The same people who have made a hero out of Kenosha shooter Kyle Rittenouse have been trying to make a martyr out of Capitol rioter Ashli Babbitt, but a closer look at Babbitt’s life—before she was shot and killed while joining fellow insurrectionists in forcing her way into a barricaded room in the Capitol building on Jan. 6—indicates that her loyal advocates are terrible judges of character.
Recently, the Associated Press sat down with Celeste Norris, a woman who was in a live-in relationship with the man who eventually became Babbitt’s second husband, Aaron Babbitt, after the two had an affair while she was married to her first husband. Babbitt and Norris’ boyfriend apparently met at work and that’s where their affair began.
“He was telling me about this foulmouthed chick that’s on his shift, blah, blah, blah,” Norris said of her ex. “Come to find out a few months later…they were basically having this relationship while they were at work.”
Now, normally in stories that begin this way, it’s the person being cheated on who loses it and seeks to harm the homewrecker who ruined their relationship, but in Babbitt’s case, according to Norris, the late former military police officer turned domestic terrorist went on a stalking and harassing spree of the woman whose home she helped break up.
Norris told AP that the first time she met Babbitt—who went by Ashli McEntee at the time because she still had her then-husband’s last name—Babbitt had just rammed her SUV three times into Norris’ vehicle and was pounding on the window, challenging her to a fight.
“She pulls up yelling and screaming,” Norris said of the alleged July 29, 2016, incident in Prince Frederick, Maryland. “It took me a good 30 seconds to figure out who she was. Just all sorts of expletives, telling me to get out of the car, that she was going to beat my ass.”
So Norris called the police and Babbitt was arrested on numerous misdemeanor charges.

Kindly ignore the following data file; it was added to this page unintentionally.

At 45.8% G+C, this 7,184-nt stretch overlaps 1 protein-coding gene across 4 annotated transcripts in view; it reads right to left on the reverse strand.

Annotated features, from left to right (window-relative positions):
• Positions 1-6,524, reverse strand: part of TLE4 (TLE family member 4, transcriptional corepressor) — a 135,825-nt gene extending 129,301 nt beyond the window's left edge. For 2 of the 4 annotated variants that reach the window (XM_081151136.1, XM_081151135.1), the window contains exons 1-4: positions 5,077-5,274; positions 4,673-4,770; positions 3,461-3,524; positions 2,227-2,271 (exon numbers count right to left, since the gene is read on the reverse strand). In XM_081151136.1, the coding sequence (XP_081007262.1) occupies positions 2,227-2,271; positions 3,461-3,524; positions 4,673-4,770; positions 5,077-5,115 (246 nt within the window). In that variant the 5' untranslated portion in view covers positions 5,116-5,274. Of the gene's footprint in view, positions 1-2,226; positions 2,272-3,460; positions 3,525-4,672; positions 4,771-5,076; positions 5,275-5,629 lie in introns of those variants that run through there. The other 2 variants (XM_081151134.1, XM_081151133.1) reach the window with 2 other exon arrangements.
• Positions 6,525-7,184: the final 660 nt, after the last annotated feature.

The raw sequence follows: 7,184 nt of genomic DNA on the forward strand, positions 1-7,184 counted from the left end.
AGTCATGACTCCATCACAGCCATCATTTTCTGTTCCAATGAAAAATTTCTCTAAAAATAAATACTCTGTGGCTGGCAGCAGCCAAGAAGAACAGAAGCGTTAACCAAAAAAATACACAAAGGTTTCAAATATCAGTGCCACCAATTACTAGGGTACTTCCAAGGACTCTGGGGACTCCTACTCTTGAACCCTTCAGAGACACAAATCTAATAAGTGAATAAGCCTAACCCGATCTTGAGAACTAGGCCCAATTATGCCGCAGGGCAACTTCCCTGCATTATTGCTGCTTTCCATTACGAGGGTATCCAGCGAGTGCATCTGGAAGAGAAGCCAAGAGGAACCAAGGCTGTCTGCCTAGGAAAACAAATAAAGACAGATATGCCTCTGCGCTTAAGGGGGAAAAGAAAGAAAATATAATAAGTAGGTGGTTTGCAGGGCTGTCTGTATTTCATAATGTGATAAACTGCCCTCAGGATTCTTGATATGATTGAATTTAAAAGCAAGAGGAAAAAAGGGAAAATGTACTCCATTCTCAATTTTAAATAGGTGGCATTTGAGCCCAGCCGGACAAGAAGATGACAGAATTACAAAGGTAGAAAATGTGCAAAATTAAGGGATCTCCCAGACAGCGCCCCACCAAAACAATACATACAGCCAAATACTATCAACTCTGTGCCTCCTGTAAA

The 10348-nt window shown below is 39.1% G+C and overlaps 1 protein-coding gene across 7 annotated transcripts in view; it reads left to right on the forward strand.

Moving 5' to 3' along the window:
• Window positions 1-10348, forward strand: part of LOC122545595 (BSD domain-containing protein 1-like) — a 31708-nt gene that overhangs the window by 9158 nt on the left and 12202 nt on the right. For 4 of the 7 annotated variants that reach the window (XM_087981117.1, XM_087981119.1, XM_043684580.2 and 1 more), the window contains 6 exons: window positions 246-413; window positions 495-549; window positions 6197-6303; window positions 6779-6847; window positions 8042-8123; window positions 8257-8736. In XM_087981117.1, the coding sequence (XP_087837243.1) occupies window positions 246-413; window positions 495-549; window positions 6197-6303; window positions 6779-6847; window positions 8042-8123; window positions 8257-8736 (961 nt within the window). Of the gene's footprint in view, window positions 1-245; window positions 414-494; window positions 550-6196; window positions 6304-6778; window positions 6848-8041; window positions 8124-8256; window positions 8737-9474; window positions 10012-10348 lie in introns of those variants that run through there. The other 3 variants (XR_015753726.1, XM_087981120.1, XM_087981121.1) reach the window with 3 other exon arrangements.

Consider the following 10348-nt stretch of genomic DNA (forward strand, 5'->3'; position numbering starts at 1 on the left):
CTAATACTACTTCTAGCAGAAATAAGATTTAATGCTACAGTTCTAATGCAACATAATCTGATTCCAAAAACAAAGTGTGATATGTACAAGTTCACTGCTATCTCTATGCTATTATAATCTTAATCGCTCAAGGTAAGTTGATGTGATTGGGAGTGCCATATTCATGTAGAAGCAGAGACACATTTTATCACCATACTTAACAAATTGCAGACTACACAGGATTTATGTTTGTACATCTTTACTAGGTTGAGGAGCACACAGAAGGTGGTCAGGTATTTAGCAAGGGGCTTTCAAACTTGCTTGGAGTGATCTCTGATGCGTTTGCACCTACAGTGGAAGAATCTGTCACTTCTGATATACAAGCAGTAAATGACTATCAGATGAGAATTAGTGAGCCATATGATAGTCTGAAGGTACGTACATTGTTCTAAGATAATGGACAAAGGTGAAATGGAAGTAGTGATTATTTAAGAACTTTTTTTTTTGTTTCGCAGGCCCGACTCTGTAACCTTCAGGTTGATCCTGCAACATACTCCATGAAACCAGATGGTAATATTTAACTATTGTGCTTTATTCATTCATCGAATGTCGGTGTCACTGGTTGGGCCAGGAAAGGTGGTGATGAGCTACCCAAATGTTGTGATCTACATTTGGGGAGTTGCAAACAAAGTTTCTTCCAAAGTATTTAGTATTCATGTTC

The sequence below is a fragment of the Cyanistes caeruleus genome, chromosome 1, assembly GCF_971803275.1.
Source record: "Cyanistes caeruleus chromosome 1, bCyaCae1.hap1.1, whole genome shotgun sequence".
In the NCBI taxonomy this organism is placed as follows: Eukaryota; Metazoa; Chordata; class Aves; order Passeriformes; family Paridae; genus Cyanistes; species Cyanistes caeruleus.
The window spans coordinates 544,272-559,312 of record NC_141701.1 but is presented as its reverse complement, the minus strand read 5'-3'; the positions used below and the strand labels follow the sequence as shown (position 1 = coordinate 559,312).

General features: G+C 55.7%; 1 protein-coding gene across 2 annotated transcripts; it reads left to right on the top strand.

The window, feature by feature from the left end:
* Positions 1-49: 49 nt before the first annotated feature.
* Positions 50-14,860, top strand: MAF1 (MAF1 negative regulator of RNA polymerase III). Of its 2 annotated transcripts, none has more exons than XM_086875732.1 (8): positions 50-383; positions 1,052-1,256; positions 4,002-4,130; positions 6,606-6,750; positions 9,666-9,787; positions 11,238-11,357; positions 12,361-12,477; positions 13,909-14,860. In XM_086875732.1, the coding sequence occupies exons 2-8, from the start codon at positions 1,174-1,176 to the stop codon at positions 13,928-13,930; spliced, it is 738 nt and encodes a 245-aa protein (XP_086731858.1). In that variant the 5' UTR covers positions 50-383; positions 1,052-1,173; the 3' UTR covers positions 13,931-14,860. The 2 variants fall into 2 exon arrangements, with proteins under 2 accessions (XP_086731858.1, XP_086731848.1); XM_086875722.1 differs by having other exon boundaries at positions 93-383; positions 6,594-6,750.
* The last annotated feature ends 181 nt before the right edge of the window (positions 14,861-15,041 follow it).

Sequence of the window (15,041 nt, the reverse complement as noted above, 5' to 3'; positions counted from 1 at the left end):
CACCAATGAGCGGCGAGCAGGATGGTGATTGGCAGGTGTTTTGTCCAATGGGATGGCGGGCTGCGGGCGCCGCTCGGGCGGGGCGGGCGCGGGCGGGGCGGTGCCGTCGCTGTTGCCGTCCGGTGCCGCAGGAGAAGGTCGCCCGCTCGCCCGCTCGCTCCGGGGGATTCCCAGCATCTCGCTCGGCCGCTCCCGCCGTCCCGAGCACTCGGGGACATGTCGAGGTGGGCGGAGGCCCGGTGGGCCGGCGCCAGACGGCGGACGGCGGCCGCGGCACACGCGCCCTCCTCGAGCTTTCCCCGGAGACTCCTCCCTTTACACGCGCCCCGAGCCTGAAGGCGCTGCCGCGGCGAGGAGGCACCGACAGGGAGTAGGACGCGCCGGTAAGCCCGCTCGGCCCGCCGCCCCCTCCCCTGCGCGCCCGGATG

AP reviewed photos that showed the damage to Norris’ vehicle and court records show Babbitt was charged with reckless endangerment, a misdemeanor Maryland law defines as conduct “that creates a substantial risk of death or serious physical injury to another,” as well as reckless driving, negligent driving and failure to control a vehicle’s speed to avoid a collision. Despite her admitting to intentionally ramming the vehicle in court, according to Norris, Babbitt was ultimately acquitted of all charges, which Norris attributed to her attorney repeatedly touting her military career.
But Norris said Babbitt wasn’t done going full Fatal Attraction on her and was following her home from work and calling her in the middle of the night from an unlisted number.
“I lived in fear because I didn’t know what she was capable of,” Norris—who court records show requested multiple peace orders, which is a type of restraining order, against Babbitt—told the AP. “I was constantly looking over my shoulder.”
Now, again, Babbitt was acquitted of the charges, and past bad acts don’t mean she deserved to be shot on Jan. 6. Then again, when is the last time an unarmed Black person, who wasn’t even attempting to overthrow the government, was shot and killed by a cop and conservatives didn’t automatically start digging through the victim’s past to justify the shooting?
At the end of the day, Lt. Michael Byrd, the Capitol police officer who shot and killed Babbitt, was cleared of all wrongdoing and has said that he only shot her as a last resort—which is typically all white people need to hear before they decide a Black victim caused their own death.
In other words: Ashli Babbitt was no Martyr, she was a thug, amirite?